CASE CLOSED … what really happened in the 2001 anthrax attacks?

* Al Qaeda anthrax lab director Yazid Sufaat told his family in 2001 that he was going to join a Taliban medical brigade

Posted by DXer on May 29, 2013

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2 Responses to “* Al Qaeda anthrax lab director Yazid Sufaat told his family in 2001 that he was going to join a Taliban medical brigade”

  1. DXer said

    Drawing from Al Qaeda anthrax training seminar – “You are dead, bang.”

    Anthrax letter – “You die now.”

    Title: Piles of papers on biological weapons found at abandoned villa , Chicago Tribune (IL), Dec 01, 2001

    Database: Newspaper Source

    Piles of papers on biological weapons found at abandoned villa

    KABUL, Afghanistan-Neighbors say they noticed nothing particularly unusual about the comings and goings at the shabby, two-story villa occupied by a Pakistani aid group and located in a quiet residential neighborhood of Kabul favored by a number of international charities.

    But items found at the house since the Taliban fled from Kabul suggests that the Islamabad-based Ummah Tameer e Nau, or Foundation for Construction, may have been interested in something other than helping Afghans rebuild their country.

    Piles of documents containing detailed information about the use of anthrax in biological warfare, boxes containing gas masks and diagrams suggestive of a plan to use a helium filled balloon to disperse anthrax across a wide area were found in the house by journalists. The president of the charity on whose premises the evidence was found was one of Pakistan’s leading nuclear scientists, Bashiruddin Mahmood, who had been detained by Pakistani authorities, along with another retired nuclear scientist, in October and questioned about his links with the Taliban amid concerns that he may have shared Pakistan’s nuclear secrets with Osama bin Laden.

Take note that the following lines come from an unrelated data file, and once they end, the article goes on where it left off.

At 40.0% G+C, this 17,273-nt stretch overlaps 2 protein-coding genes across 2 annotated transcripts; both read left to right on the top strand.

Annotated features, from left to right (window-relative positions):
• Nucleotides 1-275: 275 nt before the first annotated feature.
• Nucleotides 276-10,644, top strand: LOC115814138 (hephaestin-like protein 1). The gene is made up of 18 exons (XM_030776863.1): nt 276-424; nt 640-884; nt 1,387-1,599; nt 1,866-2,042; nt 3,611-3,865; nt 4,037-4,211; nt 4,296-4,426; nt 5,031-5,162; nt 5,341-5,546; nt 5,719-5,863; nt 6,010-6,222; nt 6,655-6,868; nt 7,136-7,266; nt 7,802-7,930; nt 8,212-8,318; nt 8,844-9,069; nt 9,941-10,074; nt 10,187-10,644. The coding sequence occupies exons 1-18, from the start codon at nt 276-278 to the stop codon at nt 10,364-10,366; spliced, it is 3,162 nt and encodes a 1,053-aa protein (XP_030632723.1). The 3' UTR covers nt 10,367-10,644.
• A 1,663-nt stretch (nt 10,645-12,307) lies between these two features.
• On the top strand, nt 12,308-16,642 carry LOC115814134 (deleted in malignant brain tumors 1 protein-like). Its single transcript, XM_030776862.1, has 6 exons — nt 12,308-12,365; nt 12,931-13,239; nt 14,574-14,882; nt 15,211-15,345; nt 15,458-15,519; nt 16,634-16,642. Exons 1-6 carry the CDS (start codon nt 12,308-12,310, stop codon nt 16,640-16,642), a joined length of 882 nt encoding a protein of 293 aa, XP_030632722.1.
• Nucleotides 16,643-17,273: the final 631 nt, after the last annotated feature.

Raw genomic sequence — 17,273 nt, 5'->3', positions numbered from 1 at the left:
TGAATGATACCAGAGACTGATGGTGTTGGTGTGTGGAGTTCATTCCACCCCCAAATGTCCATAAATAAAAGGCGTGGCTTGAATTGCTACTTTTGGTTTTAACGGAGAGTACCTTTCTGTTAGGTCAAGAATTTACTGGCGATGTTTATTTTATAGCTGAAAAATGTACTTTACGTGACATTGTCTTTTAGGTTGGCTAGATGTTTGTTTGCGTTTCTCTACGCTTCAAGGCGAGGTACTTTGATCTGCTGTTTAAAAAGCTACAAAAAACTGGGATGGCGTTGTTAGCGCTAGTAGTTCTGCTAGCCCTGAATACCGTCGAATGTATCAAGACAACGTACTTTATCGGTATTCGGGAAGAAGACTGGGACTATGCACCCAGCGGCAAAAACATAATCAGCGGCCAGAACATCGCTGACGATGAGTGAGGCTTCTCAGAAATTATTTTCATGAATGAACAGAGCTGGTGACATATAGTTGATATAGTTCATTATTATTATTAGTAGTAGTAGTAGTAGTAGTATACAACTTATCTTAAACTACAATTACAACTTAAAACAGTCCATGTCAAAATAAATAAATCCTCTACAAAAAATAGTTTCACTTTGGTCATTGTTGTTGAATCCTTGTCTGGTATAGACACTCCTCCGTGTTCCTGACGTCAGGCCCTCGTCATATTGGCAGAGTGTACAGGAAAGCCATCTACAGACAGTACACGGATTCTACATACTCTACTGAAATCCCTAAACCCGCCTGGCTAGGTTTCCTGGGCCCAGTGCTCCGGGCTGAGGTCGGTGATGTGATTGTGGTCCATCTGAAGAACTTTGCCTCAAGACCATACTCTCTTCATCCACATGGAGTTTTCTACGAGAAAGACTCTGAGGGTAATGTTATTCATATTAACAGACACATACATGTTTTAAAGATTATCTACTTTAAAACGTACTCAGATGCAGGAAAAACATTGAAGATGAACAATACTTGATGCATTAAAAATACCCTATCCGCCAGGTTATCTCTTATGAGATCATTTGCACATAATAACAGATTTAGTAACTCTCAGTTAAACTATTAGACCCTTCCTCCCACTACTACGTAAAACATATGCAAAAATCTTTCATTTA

Mahmood, who had founded the aid group after retiring from his job at Pakistan’s Atomic Energy Agency in 1998, denied ever meeting bin Laden and insisted his frequent contacts with the Taliban had taken place solely because of his involvement in the delivery of humanitarian aid.

    Mahmood and his associate, Chaudry Abdul Majeed, were detained for questioning again last week after the discoveries at the house, although Pakistan still insists it has found no evidence he was involved in wrongdoing. “There is no linkage established at all with any anthrax-related capability,” said Pakistani government spokesman Maj. Gen Rashid Qureshi.

    Pakistan has also denied Pakistani newspaper reports that Mahmood had been involved in the development of Pakistan’s nuclear bomb. Nothing was found at the house to suggest any link to nuclear weapons or efforts to acquire nuclear expertise, and nor was there anything directly linking the house to Osama bin Laden, apart from a newsletter published by the al-Qaeda organization.

    But someone either living at the house or visiting it had taken a close interest in anthrax and in studying ways of delivering biological weapons.

    In one upstairs room there were dozens of copies of documents about anthrax, including details about the U.S. military’s vaccination program downloaded from a Defense Department site on the Internet and other Defense Department documents relating to anthrax. One, entitled “The bacteria: what you need to know” contains the statement that anthrax “spores can easily be spread in the air by missiles, rockets, artillery, aerial bombs and sprays.”